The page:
Finding the best temperature to sleep in is one of those matters where everyone seems to have a personal preference: some like sleeping in a cold room with lots of blankets; others in a warm room with a thin sheet. But, it turns out that there is an ideal temperature to produce the best night’s sleep, and helping your body maintain it may be more important than you think.
A 2016 study found that temperature had a greater effect on sleep quality than light. In other words, your body can more easily adjust to having a little too much light in your bedroom than it can to a bedroom that’s just a little too hot.
So, what’s the best temperature to sleep in? Read on to find out!
How Does a Warm Room Affect Sleep?
A warm room may make people more restless throughout the night by interfering with their body’s natural “dip” in temperature. In fact, research has linked some forms of insomnia with temperature regulation issues: People whose core temperature remains warm may feel too alert to fall asleep.
Everyone has a slightly different optimal temperature for sleep, so experts recommend experimenting to see what works for you. If you don’t have an air conditioner in your bedroom, consider getting a fan or sleeping with a lighter coverlet. If you really struggle with being too hot at night, certain mattresses, sheets, and pajamas are designed with cooling properties.
And while it might be easiest to set the thermostat and forget it, there are alternative ways to keep a bedroom cool without relying on costly air conditioning.
Pulling the window shades down during the day helps keep the resting temperature of the room low even as the sun hits its hottest point, and shortens the time needed for cool-down at night. And when the outdoor air temperature has cooled down, open the windows to get one of the nicest ingredients for a good night’s sleep: a cool breeze.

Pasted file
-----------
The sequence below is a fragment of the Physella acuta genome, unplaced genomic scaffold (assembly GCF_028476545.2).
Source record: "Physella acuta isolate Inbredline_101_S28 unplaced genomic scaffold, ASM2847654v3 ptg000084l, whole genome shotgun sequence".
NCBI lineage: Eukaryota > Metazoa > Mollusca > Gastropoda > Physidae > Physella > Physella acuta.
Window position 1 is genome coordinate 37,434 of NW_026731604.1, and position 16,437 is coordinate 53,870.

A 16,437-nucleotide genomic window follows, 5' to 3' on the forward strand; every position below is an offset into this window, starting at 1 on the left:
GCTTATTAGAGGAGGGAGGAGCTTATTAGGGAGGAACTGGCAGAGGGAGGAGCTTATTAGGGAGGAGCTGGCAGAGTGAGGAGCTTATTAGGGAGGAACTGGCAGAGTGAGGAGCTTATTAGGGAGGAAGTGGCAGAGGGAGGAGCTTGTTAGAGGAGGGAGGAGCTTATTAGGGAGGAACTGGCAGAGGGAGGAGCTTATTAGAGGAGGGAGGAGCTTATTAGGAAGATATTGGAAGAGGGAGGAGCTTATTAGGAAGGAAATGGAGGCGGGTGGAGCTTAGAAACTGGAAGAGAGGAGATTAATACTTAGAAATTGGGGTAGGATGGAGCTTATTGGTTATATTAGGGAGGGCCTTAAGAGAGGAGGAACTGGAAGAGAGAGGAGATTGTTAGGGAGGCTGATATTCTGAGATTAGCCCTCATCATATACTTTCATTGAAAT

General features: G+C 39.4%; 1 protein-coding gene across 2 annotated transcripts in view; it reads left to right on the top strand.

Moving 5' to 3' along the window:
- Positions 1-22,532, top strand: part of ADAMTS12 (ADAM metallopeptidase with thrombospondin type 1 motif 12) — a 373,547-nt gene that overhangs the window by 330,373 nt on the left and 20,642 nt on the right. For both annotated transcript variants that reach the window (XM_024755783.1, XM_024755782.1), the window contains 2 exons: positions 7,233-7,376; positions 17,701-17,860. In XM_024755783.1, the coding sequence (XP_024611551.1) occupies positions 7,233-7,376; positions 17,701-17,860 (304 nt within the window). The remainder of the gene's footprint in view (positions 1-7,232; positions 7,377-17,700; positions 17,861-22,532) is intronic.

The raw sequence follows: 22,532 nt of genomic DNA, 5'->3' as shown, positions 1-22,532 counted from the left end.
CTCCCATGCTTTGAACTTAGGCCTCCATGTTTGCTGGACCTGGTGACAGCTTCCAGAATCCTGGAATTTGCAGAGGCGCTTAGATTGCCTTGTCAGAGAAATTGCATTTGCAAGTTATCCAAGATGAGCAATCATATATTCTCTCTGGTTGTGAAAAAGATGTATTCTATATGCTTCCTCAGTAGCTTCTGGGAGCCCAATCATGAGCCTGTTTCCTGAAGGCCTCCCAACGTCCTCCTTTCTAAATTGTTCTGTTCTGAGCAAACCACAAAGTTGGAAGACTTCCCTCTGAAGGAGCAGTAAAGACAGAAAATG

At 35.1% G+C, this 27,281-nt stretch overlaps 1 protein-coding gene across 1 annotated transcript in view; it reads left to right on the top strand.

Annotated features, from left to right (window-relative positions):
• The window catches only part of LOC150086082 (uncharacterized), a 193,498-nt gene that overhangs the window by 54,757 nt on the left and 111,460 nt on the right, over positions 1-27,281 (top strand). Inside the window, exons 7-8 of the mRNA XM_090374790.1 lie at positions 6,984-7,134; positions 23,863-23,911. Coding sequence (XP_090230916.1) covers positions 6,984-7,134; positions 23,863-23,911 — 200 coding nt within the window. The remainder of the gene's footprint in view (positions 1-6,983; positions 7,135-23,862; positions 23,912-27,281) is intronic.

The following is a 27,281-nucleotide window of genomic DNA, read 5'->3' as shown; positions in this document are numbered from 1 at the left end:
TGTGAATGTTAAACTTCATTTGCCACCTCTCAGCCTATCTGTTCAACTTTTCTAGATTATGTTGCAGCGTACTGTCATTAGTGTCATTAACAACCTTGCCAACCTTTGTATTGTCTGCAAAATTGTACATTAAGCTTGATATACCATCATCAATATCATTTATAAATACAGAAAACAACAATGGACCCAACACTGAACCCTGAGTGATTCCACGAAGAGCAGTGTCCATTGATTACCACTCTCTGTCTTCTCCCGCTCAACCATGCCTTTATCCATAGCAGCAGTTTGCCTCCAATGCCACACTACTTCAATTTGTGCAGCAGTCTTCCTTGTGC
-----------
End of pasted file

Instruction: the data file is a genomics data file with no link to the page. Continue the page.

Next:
How Does a Cool Room Affect Sleep?
One study found that insomniacs wearing a cooling cap slept nearly as well as people without any sleep issues. But don’t make the mistake of keeping your room too cold, either.
If you’re cold enough to be shivering, your sleep will suffer. To combat cold sleeping, try wearing thick socks or using a heavier blanket!
How Does the Body Regulate Temperature?
While we often think of the body temperature as a steady 98.7 degrees, our temperatures actually rise and fall a bit throughout the day. This fluctuation is most noticeable in the hours when we’re sleeping: as you start to wind down in the evenings, your core body temperature decreases in preparation for sleep.
This cooling continues throughout the night as you move through normal sleep cycles. According to the National Sleep Foundation, most people hit their coolest temperatures around 5 am, and then warm again slightly as they prepare to wake.
What Is the Best Temperature to Sleep In?
According to the National Sleep Foundation, the best temperature for sleeping is 65 degrees, though that’s intended to be a flexible estimate.
Most people will find their ideal sleep temperature between 65 and 69 degrees, says Dr. Rachel Salas, MD, a neurologist at Johns Hopkins University, in an interview with Men’s Health.
If the temperature in your room is on the cooler side, your body has an easier time staying at the temperature it needs to sustain deep sleep.
If the room is too warm or cold, your body will use its own methods to try to keep you at the right temperature: if you get too hot, it sweats; if you get too cool, it shivers. This is normal and healthy, but disruptive, says the National Sleep Foundation.
[Editor’s Note: The information provided should not be considered a substitute for professional advice. Please consult a sleep doctor or other medical expert if you have questions related to your own health.]
Featured image: Stock-Asso/Shutterstock
Joe Auer is the editor of Mattress Clarity. He mainly focuses on mattress reviews and oversees the content across the site.
He likes things simple and take a straightforward, objective approach to his reviews. Joe has personally tested nearly 250 mattresses and always recommends people do their research before buying a new bed. He has been testing mattresses for over 5 years now, so he knows a thing or two when it comes to mattress selection. He has been cited as an authority in the industry by a number of large publications.
Joe has an undergraduate degree from Wake Forest University and an MBA from Columbia University.